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Movies and Intolerance and kids

We went to see Zootopia a while back. Great movie. If you haven’t seen it, I’d definitely recommend it for you and your children.

There are a couple of scenes that younger children may find scary, so do check first. I find that Commonsense Media is an excellent source of information if you’re checking out if a movie or book is suitable for your children. Their parent/child reviews on Zootopia are here.

Anyway, back to it. We had a great conversation with the kids after this movie.

Why do you think all the animals told Judy that she couldn’t be a police officer? How did she prove them wrong? What do you think about that?

Why do you think that the mother on the train was worried about sitting near a lion? What did that make you feel?

Their answers were interesting to say the least.

“It was really mean, mummy. Judy is clever and really fast. She’s a great officer.”

“I’d be really upset if I were that lion, just reading a newspaper. He wasn’t doing anything wrong.”

Then my five year old said, “But it’s just a movie. It’s not even real life.”

So I explained that actually this sort of thing does happen in real life. I gave examples of gender inequality, or racism.

They were horrified. “That’s ridiculous!”

Yes, I agreed. It is ridiculous and very sad.

…but then…

“That’s a bit like Joan refusing to play with Max because he has red hair,” says Miss 9.

“And some people in my class say that Ella has yucky, crazy hair,” says Miss 6. “But it’s just curly and brown.”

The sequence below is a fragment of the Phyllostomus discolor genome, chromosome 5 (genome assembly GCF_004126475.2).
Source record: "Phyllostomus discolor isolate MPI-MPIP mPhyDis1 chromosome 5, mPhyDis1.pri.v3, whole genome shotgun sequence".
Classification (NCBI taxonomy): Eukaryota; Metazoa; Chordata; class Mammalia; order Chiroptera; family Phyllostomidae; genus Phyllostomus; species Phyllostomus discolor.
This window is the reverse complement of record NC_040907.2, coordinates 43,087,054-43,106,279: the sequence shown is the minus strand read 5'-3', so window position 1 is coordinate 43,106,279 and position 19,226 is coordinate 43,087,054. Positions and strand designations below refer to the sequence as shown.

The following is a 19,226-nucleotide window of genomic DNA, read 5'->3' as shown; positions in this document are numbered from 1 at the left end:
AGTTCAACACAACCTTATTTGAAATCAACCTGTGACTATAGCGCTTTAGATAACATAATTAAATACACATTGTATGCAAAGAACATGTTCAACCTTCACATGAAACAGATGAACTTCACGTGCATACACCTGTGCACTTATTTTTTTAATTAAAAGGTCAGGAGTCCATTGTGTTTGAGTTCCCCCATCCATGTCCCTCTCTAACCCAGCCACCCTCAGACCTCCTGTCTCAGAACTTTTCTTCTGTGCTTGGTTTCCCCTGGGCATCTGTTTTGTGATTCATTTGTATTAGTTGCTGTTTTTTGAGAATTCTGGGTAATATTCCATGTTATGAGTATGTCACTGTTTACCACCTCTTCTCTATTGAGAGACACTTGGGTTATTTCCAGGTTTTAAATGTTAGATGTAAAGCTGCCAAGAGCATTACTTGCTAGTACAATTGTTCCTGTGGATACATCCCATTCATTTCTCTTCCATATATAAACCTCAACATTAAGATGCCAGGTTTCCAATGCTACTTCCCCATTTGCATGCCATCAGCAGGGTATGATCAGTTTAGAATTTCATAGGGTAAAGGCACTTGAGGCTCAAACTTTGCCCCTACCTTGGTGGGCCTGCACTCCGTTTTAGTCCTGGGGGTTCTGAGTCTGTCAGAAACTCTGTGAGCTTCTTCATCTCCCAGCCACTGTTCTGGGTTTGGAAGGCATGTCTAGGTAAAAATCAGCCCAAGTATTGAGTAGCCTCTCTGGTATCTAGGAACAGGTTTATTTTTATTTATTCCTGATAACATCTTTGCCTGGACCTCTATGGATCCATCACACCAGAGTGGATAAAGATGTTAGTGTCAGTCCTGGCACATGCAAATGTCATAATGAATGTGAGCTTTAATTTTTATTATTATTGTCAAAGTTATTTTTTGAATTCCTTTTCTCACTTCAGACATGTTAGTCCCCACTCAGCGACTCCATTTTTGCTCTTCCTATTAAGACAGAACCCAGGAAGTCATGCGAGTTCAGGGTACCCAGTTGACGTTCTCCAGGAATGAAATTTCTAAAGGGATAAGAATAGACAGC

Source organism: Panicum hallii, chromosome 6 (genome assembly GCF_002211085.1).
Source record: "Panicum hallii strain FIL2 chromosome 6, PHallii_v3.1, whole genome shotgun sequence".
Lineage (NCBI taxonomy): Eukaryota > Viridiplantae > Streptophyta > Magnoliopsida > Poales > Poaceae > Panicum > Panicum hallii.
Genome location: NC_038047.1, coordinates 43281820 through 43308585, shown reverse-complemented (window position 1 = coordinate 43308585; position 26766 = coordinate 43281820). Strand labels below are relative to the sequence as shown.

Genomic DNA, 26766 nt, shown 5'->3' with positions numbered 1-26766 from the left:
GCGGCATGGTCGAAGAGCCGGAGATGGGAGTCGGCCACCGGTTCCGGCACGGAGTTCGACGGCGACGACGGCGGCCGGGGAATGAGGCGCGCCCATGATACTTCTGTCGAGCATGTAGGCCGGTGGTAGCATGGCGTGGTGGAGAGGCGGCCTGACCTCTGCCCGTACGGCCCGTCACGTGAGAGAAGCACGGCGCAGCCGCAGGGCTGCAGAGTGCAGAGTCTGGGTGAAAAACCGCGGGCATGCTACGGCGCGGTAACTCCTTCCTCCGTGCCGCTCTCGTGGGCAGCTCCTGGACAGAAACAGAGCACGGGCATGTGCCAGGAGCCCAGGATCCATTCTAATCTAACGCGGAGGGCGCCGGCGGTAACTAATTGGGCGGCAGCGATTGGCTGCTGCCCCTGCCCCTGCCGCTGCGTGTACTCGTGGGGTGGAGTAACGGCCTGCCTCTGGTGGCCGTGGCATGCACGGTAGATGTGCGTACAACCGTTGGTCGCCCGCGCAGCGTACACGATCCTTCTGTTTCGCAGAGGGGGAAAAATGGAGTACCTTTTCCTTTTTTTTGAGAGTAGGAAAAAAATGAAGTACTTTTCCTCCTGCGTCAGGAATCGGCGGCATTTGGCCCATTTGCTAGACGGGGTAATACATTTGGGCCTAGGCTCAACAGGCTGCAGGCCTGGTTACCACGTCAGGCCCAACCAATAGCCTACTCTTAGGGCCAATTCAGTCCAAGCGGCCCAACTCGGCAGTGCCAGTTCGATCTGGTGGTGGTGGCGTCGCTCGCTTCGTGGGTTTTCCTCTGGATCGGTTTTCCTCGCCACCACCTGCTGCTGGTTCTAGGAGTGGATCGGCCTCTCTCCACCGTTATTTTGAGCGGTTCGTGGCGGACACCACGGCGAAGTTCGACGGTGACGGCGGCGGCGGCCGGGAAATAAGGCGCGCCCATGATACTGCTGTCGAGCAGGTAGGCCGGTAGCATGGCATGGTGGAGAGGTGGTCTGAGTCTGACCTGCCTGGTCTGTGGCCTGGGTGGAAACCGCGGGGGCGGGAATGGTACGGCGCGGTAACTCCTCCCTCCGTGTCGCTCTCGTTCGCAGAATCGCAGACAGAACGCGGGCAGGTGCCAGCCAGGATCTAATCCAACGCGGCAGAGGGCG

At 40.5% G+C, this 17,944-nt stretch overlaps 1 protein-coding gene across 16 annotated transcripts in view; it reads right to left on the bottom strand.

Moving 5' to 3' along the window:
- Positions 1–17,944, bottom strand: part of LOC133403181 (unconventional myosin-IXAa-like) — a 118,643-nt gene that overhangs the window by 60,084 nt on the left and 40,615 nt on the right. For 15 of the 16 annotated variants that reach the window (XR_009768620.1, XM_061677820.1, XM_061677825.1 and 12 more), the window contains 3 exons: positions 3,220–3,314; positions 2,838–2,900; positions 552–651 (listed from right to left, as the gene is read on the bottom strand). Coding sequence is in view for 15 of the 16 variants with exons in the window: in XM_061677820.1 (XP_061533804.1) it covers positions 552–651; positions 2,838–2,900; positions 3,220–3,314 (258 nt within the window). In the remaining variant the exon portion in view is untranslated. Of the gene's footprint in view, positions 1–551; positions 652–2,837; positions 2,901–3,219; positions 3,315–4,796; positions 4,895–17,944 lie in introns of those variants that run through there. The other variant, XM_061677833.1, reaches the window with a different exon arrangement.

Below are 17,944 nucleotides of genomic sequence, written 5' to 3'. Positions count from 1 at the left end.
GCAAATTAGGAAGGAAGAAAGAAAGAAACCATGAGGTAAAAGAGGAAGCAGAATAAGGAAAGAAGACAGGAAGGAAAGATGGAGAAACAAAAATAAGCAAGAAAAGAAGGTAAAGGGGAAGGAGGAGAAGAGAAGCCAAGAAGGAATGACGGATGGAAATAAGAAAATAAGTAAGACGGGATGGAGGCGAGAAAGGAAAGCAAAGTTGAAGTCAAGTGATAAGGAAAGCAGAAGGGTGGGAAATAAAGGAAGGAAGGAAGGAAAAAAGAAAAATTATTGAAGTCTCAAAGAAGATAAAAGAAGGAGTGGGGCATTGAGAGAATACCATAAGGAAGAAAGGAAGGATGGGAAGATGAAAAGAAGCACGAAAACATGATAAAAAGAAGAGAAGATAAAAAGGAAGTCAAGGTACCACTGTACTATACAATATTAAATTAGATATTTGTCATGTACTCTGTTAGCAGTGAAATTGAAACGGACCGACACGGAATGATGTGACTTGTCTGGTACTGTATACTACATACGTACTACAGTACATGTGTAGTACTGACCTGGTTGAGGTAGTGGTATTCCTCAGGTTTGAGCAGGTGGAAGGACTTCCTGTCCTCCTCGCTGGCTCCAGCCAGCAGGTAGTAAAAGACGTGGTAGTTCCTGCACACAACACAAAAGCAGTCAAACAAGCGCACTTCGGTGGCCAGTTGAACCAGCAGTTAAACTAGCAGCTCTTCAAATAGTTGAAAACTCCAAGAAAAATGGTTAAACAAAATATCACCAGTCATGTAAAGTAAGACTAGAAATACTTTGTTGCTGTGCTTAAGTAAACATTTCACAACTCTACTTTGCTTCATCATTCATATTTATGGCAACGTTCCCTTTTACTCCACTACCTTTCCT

And so the list continues. So-and-so doesn’t talk to this kid, because she wears glasses. Kids make fun of another child because they ‘talk funny’. Being told they can’t like something “because it’s for boys” and that that boy was teased because he said his favourite colour was pink. And so on and so on.

Intolerance over differences is everywhere and at every age. It infuriates and saddens me. I’ve talked to the kids about this before of course, but this time was different. The movie shows the issue through a storyline that even young children can understand and relate to.

I’m grateful that my children can identify intolerant and hateful behaviours and label them as wrong, and speak up. To join with friends who are being victimised and to have friends who will stand up with them when it is their turn…as it inevitably will be.

We discuss this a lot – a news story, an anecdote, an unacceptable ‘joke’ they heard – and try to continually arm our children with the confidence to call out intolerant behaviour when they see or experience it.

I’m immensely grateful that Zootopia gave us such a good point of reference to have this conversation and that it helped the children make links to their own experiences and the hateful behaviour that we see every day.

So watch Zootopia. Discuss it. Listen to your children’s experiences and plan a way forward to deal with those situations.

And then watch Zootopia again, because it’s just plain awesome.




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